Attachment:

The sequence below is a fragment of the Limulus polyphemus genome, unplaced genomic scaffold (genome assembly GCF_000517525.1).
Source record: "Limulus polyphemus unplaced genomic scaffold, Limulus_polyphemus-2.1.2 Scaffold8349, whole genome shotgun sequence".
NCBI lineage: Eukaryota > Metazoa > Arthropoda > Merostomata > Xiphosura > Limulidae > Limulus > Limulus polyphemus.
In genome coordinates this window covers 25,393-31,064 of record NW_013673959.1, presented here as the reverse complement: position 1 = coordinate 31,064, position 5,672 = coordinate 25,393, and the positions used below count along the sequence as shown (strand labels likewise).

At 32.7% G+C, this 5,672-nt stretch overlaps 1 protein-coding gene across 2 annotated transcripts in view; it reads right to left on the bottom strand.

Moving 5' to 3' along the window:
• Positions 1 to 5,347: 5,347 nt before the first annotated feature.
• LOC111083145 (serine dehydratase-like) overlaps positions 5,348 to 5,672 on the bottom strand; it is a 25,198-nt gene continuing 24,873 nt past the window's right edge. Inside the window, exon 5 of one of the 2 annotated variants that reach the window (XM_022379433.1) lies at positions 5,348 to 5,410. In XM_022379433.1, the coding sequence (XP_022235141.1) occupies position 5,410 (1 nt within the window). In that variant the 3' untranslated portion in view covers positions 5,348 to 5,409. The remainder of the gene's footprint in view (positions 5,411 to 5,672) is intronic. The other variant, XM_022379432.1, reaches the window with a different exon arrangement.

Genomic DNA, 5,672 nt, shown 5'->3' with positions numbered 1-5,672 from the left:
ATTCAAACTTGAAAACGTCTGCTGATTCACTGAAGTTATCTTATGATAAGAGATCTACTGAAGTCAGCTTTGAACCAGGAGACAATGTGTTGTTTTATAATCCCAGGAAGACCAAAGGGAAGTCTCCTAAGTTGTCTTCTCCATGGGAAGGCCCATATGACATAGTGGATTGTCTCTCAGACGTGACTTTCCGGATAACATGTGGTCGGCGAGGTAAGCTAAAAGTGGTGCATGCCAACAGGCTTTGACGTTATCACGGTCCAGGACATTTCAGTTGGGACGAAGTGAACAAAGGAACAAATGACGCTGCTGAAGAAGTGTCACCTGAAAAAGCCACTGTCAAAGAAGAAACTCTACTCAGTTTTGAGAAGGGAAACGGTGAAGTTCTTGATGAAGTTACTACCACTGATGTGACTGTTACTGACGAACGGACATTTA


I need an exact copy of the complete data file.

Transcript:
The sequence below is a fragment of the Limulus polyphemus genome, unplaced genomic scaffold (genome assembly GCF_000517525.1).
Source record: "Limulus polyphemus unplaced genomic scaffold, Limulus_polyphemus-2.1.2 Scaffold8349, whole genome shotgun sequence".
NCBI lineage: Eukaryota > Metazoa > Arthropoda > Merostomata > Xiphosura > Limulidae > Limulus > Limulus polyphemus.
In genome coordinates this window covers 25,393-31,064 of record NW_013673959.1, presented here as the reverse complement: position 1 = coordinate 31,064, position 5,672 = coordinate 25,393, and the positions used below count along the sequence as shown (strand labels likewise).

At 32.7% G+C, this 5,672-nt stretch overlaps 1 protein-coding gene across 2 annotated transcripts in view; it reads right to left on the bottom strand.

Moving 5' to 3' along the window:
• Positions 1 to 5,347: 5,347 nt before the first annotated feature.
• LOC111083145 (serine dehydratase-like) overlaps positions 5,348 to 5,672 on the bottom strand; it is a 25,198-nt gene continuing 24,873 nt past the window's right edge. Inside the window, exon 5 of one of the 2 annotated variants that reach the window (XM_022379433.1) lies at positions 5,348 to 5,410. In XM_022379433.1, the coding sequence (XP_022235141.1) occupies position 5,410 (1 nt within the window). In that variant the 3' untranslated portion in view covers positions 5,348 to 5,409. The remainder of the gene's footprint in view (positions 5,411 to 5,672) is intronic. The other variant, XM_022379432.1, reaches the window with a different exon arrangement.

Genomic DNA, 5,672 nt, shown 5'->3' with positions numbered 1-5,672 from the left:
ATTCAAACTTGAAAACGTCTGCTGATTCACTGAAGTTATCTTATGATAAGAGATCTACTGAAGTCAGCTTTGAACCAGGAGACAATGTGTTGTTTTATAATCCCAGGAAGACCAAAGGGAAGTCTCCTAAGTTGTCTTCTCCATGGGAAGGCCCATATGACATAGTGGATTGTCTCTCAGACGTGACTTTCCGGATAACATGTGGTCGGCGAGGTAAGCTAAAAGTGGTGCATGCCAACAGGCTTTGACGTTATCACGGTCCAGGACATTTCAGTTGGGACGAAGTGAACAAAGGAACAAATGACGCTGCTGAAGAAGTGTCACCTGAAAAAGCCACTGTCAAAGAAGAAACTCTACTCAGTTTTGAGAAGGGAAACGGTGAAGTTCTTGATGAAGTTACTACCACTGATGTGACTGTTACTGACGAACGGACATTTA